- Consider how you will communicate with your clients and suppliers
- Some employees might resist a return and start pushing for permanent home working.
- Take care when considering a request to extend home working without thinking through the contractual consequences or the wider implications for the rest of the business. Look at your flexible working policy and deal with any requests to continue home working using that policy, do it formally and record your findings. It is always prudent if you do agree to home working to have a trial period to see if it really works. Beware of potential discrimination claims if staff are treated differently.
- Review the agreed home working arrangements to make sure that confidentiality and data protection issues are safeguarded. Have a homeworkers policy in place and carry out a remote risk assessment
- Consider what insurance requirements are necessary
- Review whether the employee has the right equipment at home to carry out their tasks e.g. desk, chairs, and reliable broadband. Consider if you want to make a financial contribution to the equipment and utility costs.
Traveling or visiting other premises
- Look at how you will protect staff outside the workplace e.g. when traveling or visiting other premises. Stagger start times follow government guidance on masks and if introduced taking staff temperatures on arrival
Don’t be too timid!
- Balancing the protection of staff vs the need to return to near normality as soon as possible.
- A risk-averse business might damage its competitive advantage if not aligned with others in their sector.
- Dealing with the isolation and loss of close community/teamwork that can come with social distancing.
- Supporting those who have really struggled mentally during this period and who need specialist or individual support. Pay particular attention to those who have childcare issues, supporting vulnerable partners, or who have become bereaved following the death of a relative or friend.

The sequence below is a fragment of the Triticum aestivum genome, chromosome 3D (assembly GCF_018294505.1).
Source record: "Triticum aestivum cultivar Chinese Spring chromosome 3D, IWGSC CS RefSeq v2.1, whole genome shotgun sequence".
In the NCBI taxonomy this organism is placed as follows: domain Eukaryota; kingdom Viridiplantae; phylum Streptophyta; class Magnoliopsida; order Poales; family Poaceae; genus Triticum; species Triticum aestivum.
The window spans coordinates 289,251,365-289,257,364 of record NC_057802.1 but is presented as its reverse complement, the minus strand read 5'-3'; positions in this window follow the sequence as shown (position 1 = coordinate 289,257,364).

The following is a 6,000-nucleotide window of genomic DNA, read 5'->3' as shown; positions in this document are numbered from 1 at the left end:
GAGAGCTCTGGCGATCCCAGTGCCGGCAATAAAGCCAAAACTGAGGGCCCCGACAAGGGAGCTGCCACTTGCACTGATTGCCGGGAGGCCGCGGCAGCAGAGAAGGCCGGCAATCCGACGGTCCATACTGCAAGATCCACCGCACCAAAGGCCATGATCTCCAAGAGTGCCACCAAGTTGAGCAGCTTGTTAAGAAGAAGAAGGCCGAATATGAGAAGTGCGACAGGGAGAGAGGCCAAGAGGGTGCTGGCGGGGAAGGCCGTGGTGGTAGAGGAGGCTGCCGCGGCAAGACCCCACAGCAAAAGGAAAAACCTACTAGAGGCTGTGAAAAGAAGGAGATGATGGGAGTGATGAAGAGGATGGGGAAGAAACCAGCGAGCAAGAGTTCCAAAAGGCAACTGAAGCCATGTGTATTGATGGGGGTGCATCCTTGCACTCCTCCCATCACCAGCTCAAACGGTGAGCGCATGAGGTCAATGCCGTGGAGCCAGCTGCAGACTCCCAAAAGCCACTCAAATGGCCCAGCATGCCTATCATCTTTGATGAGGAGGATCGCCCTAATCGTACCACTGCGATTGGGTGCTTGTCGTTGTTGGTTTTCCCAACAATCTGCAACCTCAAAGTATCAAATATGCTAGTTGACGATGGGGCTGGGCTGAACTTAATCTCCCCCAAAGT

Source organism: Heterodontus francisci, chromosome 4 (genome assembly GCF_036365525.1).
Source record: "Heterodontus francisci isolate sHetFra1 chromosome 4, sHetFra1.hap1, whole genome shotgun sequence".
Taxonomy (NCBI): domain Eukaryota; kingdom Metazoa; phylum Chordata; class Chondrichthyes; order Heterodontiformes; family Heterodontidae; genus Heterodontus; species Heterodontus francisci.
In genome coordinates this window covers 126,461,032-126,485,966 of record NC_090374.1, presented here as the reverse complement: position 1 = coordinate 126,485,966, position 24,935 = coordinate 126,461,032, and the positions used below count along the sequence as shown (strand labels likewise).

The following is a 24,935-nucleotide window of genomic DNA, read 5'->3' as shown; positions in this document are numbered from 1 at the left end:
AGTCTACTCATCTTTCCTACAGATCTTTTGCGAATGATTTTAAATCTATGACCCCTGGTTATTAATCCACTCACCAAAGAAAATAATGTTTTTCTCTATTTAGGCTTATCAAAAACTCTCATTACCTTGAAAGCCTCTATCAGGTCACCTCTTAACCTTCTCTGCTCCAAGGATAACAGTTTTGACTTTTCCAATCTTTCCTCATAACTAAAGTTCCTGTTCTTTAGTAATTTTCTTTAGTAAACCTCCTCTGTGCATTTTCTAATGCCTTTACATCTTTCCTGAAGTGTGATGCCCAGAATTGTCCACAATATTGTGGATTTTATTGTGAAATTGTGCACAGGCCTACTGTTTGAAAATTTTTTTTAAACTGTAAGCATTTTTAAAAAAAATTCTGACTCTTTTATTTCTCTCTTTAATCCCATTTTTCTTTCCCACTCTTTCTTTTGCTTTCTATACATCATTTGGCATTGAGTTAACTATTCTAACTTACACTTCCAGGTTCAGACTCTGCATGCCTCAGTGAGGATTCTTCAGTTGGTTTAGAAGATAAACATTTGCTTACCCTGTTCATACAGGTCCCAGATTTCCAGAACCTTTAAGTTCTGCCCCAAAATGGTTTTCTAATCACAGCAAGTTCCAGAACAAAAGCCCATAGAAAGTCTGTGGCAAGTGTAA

- It won’t solve the problem but as described allow maintain regular communications with your employees
- Consider regular staff surveys
- If you are considering redundancies post furlough start planning now. You can consult and give notice during furlough. Do not forget discrimination issues which can arise when selecting people for redundancy e.g. do not automatically select a shielded person for redundancy
- Remember the special requirements should you need to make more than 20 people redundant.
- Be humane when remotely consulting staff on potential redundancies. Follow the correct procedures, minimise the risk of tribunal claims.
- Dealing with the difficulty of simultaneously making redundancies whilst welcoming others back on board.
I trust this note will act as a thought-starter for you to identify issues you should consider now when planning how to restart your organisation. Government guidance which is promised shortly may provide some further help.
NewmanHR can help with guidance and provide up to date policies and procedures in these areas Please contact me at www.ukemploymentlawadvice.co.uk/contact or phone on 0203 640 7748.